Q:

What do whales look like?

A:

In general, whales are large, streamlined aquatic mammals with eyes, a mouth, a blowhole and two flippers and a tail that are used for swimming. But within the general category of whales, there is a lot of diversity when it comes to shape, color and texture.

Whales can have teeth or baleen (a fringed structure on the inside of the mouth), and some whales are hunters while others simply filter small sea creatures through their baleen. Different species of whale have different appearances. For example, the orca whale is shiny and black with bright white spots and a pointed dorsal fin that almost resembles a shark, while humpback whales are a dark gray, almost blue, in color with white undersides and very small dorsal fins.

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Related Questions

  • Q:

    How fast do whales swim?

    A:

    The speed of a whale depends on the species. For example, a finback, the second-largest type of whale, makes short sprints through the water at 35 mph. Normally, it swims about 14 mph.

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  • Q:

    Do whales make milk?

    A:

    Whales are mammals, so they produce milk. In order for an organism to be classified as a mammal, it must have certain physiological features, and feeding their young with milk is one requirement. Whales also have lungs, are warm blooded and have a fine layer of hair.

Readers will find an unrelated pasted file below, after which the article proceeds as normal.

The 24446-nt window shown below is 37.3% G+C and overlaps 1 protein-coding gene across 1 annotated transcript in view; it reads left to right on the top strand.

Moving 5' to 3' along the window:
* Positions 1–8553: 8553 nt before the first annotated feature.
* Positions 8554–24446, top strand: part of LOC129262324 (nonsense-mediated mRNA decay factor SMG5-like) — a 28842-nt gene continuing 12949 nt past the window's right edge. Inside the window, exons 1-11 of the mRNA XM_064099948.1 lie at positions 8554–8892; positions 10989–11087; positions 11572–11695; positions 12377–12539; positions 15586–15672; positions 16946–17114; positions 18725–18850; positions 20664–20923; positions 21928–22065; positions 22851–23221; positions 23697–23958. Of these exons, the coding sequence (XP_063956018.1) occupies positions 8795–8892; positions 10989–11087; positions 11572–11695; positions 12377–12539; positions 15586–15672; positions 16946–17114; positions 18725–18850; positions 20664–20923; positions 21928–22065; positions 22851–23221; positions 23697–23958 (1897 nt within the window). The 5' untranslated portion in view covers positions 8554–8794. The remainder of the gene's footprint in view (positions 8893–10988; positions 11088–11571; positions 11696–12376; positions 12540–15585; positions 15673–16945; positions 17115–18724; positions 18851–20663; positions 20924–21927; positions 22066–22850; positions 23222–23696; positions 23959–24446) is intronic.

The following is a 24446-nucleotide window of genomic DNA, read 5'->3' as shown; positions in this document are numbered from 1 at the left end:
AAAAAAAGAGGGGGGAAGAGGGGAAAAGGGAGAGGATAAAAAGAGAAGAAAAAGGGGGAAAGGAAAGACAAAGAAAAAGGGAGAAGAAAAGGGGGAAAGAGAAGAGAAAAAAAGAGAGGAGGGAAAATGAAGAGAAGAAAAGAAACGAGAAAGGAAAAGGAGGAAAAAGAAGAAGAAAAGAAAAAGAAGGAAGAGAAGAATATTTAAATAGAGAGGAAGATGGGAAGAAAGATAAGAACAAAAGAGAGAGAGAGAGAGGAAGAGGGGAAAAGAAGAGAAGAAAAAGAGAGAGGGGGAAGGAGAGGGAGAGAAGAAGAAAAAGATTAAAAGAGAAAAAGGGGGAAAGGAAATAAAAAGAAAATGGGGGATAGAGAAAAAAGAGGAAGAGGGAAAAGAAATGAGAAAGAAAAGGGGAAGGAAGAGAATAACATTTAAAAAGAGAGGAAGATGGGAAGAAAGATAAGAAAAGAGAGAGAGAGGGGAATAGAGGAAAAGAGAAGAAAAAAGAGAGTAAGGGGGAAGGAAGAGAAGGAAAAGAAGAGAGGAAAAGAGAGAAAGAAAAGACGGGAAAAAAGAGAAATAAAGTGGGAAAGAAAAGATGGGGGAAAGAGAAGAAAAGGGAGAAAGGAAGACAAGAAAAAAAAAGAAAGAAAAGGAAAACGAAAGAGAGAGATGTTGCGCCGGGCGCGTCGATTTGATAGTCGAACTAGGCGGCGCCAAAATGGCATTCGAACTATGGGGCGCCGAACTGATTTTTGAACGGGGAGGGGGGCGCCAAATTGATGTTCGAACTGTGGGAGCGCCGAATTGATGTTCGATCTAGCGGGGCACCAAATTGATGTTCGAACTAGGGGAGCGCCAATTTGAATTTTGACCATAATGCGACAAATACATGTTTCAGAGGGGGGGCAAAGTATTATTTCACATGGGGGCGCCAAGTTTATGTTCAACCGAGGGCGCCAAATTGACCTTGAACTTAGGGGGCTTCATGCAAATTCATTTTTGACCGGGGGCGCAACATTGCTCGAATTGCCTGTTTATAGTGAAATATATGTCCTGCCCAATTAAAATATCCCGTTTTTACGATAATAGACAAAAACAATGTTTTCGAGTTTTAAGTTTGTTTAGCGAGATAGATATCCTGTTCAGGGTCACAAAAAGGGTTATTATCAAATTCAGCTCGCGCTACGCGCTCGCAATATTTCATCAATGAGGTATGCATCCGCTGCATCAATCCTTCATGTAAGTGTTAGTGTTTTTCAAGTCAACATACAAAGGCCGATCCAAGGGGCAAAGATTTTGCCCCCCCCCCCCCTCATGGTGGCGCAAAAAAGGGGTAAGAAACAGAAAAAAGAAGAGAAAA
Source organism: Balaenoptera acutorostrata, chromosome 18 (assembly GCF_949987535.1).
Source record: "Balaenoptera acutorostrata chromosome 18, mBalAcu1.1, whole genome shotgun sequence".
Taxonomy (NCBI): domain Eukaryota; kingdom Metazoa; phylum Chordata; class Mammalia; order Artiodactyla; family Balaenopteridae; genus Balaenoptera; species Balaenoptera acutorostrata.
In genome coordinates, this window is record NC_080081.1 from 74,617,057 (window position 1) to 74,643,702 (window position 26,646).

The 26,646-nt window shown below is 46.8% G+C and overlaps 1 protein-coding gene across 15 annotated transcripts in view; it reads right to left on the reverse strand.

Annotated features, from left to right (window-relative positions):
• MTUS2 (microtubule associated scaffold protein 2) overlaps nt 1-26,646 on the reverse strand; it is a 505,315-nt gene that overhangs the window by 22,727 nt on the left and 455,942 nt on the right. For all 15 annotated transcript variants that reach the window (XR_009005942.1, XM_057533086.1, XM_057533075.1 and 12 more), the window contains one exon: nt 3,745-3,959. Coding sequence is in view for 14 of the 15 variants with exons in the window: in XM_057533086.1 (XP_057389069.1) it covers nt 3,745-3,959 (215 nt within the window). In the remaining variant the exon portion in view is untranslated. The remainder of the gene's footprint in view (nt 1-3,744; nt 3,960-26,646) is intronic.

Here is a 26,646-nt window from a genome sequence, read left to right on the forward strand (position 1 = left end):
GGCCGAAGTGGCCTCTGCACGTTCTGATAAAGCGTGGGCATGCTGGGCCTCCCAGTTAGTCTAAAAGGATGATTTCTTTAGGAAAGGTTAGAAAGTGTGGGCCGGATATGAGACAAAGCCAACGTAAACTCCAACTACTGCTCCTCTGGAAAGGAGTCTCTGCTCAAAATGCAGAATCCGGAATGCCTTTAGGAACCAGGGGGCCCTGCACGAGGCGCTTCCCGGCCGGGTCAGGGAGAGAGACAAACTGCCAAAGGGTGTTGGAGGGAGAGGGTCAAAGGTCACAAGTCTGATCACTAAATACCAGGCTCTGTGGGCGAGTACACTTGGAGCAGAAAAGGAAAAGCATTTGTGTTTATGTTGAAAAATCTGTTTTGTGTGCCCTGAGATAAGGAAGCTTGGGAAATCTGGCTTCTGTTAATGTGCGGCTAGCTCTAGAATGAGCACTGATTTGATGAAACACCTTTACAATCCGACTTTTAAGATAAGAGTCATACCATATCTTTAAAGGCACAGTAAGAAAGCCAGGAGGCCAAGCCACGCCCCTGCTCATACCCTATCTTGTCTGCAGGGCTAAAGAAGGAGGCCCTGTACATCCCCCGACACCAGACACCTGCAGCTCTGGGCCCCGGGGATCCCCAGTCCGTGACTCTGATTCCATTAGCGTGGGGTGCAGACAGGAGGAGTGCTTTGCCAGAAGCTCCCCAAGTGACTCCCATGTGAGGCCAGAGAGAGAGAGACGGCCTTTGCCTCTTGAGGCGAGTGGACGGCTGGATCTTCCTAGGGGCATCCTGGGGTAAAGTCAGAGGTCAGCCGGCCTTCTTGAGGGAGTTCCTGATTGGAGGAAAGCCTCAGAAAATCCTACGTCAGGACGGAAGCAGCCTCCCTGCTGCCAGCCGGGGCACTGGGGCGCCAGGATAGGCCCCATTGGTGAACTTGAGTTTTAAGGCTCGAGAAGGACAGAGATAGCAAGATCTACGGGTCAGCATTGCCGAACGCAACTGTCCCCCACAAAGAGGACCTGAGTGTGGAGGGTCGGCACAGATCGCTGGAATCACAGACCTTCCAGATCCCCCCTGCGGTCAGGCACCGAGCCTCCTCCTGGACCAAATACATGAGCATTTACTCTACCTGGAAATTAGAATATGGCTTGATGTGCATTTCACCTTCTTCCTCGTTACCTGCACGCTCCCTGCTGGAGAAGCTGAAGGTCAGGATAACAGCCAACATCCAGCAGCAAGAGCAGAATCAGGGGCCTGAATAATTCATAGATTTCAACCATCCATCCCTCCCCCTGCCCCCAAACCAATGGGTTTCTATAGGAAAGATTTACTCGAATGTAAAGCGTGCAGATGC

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  • Q:

    How do humpback whales protect themselves?

    A:

    The sheer size of a fully grown humpback whale dissuades all but the most aggressive sea predators from attacking them. In addition, whales typically swim in large groups called "pods" to protect smaller, weaker whales and youth. Mothers with calves swimming within a pod are accompanied by "escort" whales, which follow along slightly outside the pod to protect against aggression from competing humpback groups.

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  • Q:

    Why are whales so important?

    A:

    According to Whale Facts, whales are important because they are an essential part of the ocean ecosystem. For instance, they keep the flow of food regulated and the food chain intact. In turn, certain species of marine wildlife don't overpopulate.

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